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Books & Poetry

Poem: At the Punchmirup South Corner

Books & Poetry

This week’s Poet’s Corner poem about a childhood place recalled and revisited is from Peter Burges.

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At the Punchmirup South Corner

for Michael and Margaret

The old school still leans heavily
against absence of pines
at Punchmirup South corner
where Dad always crunched
the snub-nosed Bedford’s gears,
and we three, thoroughly Pavlovian,
bounced and hollered, scratching
backs of thighs on exposed springs

becoming reserved again
driving over the cattle pit
where lambs break legs,
rattling down Home Track
toward the house, the shadow
behind kitchen window gleams
compassed by the house’s
wide-open pink and yellow wings.

I didn’t know then our darkening
of mood was a presentiment
of halcyon days coming to an end;
of wanderings through unreturnable
distances beyond the renewing mists
of Mallee hills;

that love would become so taut,
frayed, stretched to breaking;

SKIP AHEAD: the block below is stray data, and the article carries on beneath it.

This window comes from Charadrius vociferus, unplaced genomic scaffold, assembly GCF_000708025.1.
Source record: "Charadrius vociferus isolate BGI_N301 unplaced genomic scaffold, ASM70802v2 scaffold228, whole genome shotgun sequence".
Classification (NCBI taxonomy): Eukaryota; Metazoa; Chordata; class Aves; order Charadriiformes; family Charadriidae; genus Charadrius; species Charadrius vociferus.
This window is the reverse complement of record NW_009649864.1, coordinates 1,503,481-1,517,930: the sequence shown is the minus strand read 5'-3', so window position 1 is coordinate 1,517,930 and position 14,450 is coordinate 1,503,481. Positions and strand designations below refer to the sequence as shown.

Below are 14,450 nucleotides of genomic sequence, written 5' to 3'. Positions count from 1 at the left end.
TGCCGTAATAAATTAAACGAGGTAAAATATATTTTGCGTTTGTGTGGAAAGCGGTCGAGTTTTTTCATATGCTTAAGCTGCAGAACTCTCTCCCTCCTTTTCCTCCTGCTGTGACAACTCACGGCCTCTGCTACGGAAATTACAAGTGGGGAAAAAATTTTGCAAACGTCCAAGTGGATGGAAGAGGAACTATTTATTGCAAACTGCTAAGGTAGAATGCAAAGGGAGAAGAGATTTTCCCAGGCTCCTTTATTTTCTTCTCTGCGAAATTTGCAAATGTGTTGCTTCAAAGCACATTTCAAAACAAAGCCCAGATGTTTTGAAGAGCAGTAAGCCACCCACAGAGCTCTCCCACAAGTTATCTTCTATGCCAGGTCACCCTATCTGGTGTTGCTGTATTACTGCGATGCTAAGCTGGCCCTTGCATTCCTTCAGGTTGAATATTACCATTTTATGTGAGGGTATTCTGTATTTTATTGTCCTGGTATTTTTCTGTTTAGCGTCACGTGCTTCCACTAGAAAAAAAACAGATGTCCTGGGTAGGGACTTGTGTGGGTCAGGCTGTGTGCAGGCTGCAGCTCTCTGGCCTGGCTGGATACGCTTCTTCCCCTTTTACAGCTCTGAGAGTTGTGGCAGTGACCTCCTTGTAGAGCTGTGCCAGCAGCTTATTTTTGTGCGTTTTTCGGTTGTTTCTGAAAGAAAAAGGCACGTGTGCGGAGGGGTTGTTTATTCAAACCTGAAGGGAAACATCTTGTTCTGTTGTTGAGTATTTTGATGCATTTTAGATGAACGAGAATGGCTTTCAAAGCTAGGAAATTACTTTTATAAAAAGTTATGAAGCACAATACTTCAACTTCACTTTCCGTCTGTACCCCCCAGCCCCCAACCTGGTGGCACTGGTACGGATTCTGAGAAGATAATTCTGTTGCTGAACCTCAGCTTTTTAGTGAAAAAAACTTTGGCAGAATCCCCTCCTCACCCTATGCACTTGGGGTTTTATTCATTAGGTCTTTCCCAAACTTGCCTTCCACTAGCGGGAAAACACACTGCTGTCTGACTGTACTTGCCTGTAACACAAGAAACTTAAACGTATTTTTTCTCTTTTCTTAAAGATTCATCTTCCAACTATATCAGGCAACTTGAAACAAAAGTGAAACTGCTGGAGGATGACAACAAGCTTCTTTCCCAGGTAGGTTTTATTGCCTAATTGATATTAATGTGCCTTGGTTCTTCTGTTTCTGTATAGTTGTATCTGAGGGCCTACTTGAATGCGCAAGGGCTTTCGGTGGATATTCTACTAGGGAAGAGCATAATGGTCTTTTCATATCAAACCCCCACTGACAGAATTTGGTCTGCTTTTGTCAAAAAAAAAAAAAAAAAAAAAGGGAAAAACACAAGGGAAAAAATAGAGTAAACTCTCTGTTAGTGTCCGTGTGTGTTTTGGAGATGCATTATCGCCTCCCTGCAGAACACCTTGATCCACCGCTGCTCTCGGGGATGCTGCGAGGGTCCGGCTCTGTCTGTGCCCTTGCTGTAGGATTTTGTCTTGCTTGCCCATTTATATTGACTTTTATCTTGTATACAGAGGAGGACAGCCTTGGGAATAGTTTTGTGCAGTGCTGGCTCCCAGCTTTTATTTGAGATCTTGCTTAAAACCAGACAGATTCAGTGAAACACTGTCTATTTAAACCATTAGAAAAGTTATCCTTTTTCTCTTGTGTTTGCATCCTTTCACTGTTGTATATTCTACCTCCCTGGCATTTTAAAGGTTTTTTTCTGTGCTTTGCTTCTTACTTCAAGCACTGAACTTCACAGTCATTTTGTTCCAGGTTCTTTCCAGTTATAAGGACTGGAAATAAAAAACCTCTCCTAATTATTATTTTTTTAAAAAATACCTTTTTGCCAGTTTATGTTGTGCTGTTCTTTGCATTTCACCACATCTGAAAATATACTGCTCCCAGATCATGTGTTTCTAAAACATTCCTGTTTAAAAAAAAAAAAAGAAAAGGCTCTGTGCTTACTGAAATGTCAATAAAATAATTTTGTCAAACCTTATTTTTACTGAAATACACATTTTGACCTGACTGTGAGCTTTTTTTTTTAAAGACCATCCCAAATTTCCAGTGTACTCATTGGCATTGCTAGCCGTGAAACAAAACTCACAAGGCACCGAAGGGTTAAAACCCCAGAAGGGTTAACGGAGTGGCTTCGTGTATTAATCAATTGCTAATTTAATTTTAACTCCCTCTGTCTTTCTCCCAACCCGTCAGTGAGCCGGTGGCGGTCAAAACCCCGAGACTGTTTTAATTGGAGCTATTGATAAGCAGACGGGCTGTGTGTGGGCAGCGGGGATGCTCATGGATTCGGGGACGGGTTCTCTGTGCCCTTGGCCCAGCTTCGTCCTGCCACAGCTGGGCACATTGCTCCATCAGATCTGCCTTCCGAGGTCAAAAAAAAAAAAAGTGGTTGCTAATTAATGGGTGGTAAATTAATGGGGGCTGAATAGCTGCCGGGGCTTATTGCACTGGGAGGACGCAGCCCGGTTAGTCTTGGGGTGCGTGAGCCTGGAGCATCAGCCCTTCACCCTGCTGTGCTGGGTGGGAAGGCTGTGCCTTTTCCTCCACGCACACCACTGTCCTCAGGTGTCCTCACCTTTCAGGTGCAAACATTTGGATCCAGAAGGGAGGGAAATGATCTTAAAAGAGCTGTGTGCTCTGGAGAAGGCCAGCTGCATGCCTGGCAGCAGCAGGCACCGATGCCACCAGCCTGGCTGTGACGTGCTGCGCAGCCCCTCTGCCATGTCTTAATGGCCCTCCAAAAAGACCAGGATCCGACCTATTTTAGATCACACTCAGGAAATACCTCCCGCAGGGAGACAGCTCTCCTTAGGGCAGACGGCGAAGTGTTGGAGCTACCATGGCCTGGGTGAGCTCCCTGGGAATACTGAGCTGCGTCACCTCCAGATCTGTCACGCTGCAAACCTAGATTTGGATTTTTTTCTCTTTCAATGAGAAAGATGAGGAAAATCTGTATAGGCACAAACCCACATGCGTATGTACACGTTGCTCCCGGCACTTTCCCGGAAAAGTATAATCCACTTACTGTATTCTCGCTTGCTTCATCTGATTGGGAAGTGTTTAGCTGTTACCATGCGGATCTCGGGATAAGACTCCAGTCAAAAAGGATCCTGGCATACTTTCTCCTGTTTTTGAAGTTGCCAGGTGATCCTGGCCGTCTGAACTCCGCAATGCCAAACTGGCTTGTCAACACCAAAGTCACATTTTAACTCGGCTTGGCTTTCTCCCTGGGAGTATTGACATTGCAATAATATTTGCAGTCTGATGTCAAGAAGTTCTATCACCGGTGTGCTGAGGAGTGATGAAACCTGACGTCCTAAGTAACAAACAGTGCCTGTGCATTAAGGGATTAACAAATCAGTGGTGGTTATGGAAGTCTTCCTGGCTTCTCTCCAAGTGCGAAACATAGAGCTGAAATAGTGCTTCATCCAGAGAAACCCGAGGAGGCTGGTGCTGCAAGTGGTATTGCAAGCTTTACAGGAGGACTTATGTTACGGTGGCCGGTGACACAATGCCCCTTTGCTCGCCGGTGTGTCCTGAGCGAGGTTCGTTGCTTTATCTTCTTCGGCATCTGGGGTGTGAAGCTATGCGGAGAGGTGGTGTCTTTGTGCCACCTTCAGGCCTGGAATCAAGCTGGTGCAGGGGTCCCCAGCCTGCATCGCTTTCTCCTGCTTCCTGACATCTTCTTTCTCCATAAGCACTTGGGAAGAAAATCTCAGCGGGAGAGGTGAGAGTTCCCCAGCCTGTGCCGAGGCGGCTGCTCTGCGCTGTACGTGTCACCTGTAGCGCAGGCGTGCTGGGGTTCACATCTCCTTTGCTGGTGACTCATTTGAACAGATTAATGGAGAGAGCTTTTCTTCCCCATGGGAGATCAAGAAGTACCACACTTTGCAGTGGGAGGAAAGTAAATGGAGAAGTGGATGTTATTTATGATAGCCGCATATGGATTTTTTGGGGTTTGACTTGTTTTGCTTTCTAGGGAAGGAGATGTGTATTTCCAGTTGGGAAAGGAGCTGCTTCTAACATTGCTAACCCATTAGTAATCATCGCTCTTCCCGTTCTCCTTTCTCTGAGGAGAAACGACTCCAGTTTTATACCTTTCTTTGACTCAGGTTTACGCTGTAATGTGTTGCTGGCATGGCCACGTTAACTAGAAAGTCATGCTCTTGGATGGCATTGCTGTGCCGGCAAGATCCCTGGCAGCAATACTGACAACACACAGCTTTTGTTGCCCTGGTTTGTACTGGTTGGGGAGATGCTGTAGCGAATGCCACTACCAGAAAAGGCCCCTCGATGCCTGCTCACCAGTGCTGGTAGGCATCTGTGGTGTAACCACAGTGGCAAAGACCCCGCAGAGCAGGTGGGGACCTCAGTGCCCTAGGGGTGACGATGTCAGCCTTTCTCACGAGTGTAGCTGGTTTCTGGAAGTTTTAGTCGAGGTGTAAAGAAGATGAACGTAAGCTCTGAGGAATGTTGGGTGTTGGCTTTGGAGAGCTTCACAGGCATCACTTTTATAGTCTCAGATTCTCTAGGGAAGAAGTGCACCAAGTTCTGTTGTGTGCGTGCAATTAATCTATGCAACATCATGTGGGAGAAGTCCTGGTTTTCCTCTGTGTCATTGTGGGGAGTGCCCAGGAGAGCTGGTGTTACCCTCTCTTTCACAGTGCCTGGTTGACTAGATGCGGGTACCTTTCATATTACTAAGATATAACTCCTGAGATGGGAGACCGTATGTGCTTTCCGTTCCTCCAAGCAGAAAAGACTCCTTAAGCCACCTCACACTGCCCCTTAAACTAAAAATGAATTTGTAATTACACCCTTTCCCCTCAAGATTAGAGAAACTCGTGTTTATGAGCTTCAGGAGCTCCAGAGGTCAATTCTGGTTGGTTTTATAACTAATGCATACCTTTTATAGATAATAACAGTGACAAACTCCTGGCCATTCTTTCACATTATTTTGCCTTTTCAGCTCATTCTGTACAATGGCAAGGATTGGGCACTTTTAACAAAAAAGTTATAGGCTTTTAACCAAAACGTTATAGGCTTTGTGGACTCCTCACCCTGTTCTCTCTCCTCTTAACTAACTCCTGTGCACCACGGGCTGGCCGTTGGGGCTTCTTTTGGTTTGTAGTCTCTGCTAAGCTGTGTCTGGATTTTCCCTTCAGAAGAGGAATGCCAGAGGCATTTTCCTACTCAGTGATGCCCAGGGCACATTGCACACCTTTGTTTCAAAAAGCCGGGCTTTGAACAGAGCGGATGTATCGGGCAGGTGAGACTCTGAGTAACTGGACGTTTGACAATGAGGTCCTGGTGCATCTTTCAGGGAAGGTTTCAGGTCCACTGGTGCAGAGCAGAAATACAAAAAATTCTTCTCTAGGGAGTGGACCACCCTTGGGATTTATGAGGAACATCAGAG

that parents prove powerless
against a child’s impetus toward
separation; that worlds beyond
laps and barb wire fences would echo
interminably with the loon calls
of longings for home.

Peter Burges lives in Perth. Growing up and working on the family farm at Broomehill in Western Australia’s Mallee region, he is now retired after 25 years with IDP Education in Asia and the Middle East, prior to which he studied at the Marist Fathers’ seminary in Sydney, completed his BA at the University of Western Australia, and worked on a Fred Hollows trachoma program. His poetry has appeared in various Australian journals and been commended and shortlisted in a number of competitions, while his first collection, “through slow-turning days”, was published in 2019. He is currently seeking publication for a second collection, “always, homewoods bound”.

Readers’ original and unpublished poems of up to 40 lines can be emailed, with postal address, to Submissions should be in the body of the email, not as attachments. A poetry book will be awarded to each accepted contributor.
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